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International News

Drug Companies Agree to 37 Percent Discount on Sale of AIDS Drugs to Brazil

January 16, 2004

Five pharmaceutical firms will offer discounts averaging 37 percent on AIDS drugs sold to the Brazilian government, avoiding the possibility the country would issue compulsory licenses for the drugs. "These are tough, but satisfying, negotiations," Health Minister Humberto Costa said Thursday. "They will save us the equivalent of 229 million reals (US$106 million) this year." The drugs -- nelfinavir, lopinavir, efavirenz, tenofovir and atazanavir -- are manufactured, respectively, by Roche Diagnostics, Abbott Laboratories Inc., Merck Sharp & Dohme, Gilead Sciences and Bristol-Myers Squibb. "Because of this outcome, the government has decided not to order compulsory licensing for any of the drugs in question," said Costa -- a power the Health Ministry held under a 2003 government order "in cases of national emergency or national interest." Costa said Brazil would spend more than 500 million reals (US$177 million) this year in its free AIDS drugs distribution program, which serves 128,000 patients.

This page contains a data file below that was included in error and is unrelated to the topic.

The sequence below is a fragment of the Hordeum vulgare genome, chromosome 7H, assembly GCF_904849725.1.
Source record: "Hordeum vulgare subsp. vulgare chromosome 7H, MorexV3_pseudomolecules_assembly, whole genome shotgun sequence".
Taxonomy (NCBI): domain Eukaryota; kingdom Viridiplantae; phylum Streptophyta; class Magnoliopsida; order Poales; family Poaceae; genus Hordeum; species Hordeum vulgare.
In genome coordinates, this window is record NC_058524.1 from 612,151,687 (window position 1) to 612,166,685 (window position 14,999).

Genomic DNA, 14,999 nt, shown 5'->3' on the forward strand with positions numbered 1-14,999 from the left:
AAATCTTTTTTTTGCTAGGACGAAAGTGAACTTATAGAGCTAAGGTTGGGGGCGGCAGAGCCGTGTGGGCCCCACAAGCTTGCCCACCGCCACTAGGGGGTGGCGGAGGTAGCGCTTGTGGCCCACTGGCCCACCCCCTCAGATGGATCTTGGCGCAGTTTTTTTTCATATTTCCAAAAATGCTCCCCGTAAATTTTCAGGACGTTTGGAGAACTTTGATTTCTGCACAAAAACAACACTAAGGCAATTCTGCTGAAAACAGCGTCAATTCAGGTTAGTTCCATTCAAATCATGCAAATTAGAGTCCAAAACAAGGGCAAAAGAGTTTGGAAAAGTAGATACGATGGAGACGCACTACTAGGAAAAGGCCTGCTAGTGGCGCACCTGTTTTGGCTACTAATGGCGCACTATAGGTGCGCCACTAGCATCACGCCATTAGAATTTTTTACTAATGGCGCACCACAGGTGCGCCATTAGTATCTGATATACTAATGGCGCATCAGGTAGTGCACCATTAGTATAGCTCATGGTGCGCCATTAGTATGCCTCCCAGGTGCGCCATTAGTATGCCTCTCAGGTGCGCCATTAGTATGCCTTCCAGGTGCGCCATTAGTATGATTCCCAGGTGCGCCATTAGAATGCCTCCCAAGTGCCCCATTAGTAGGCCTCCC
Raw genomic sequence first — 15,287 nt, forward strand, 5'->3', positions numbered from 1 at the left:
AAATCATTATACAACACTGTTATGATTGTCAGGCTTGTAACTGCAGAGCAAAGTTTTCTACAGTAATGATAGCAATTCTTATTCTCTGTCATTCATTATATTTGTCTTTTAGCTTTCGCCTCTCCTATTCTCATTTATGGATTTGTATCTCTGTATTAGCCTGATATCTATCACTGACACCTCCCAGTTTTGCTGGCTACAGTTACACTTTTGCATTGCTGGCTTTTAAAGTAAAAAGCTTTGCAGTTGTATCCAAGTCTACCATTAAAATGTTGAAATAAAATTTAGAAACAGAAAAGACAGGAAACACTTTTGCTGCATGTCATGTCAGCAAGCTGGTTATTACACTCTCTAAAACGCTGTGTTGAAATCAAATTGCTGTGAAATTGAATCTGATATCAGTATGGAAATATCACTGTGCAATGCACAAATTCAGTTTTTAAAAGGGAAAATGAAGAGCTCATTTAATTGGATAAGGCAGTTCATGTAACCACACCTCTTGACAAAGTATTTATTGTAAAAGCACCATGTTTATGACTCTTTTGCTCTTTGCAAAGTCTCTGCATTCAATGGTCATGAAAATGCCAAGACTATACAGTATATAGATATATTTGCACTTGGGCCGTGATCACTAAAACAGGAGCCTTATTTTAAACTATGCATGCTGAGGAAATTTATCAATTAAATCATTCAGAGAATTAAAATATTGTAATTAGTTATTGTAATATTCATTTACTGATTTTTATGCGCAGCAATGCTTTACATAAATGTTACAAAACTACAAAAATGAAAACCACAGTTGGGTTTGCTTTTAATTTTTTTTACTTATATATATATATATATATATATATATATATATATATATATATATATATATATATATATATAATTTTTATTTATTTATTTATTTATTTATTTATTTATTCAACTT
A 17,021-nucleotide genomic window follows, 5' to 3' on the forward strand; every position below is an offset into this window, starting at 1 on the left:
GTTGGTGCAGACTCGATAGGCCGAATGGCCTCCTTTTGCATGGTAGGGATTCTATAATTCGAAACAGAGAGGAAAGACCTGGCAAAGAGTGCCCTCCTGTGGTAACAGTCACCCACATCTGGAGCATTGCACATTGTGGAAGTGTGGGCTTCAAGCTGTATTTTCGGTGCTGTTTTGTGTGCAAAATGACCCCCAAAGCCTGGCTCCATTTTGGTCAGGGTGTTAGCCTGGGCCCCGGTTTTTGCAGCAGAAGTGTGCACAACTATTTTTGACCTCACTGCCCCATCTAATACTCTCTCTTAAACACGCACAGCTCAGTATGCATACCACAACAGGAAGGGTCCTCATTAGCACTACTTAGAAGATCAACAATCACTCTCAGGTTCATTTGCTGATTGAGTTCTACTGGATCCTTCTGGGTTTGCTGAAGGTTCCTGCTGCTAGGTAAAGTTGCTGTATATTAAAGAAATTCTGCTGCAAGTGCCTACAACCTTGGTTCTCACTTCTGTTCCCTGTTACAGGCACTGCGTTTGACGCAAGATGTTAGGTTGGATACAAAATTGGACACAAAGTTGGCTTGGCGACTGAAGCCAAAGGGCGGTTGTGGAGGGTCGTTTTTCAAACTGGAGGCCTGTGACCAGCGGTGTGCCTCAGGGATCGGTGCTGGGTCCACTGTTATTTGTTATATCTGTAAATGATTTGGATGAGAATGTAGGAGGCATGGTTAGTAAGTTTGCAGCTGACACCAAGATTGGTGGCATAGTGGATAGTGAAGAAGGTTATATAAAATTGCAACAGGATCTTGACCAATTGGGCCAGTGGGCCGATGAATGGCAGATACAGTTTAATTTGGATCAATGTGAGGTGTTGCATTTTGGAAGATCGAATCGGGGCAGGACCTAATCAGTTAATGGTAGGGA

Back to other news for January 16, 2004

Adapted from:
Associated Press
01.15.04


  
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This article was provided by CDC National Prevention Information Network. It is a part of the publication CDC HIV/Hepatitis/STD/TB Prevention News Update.
 
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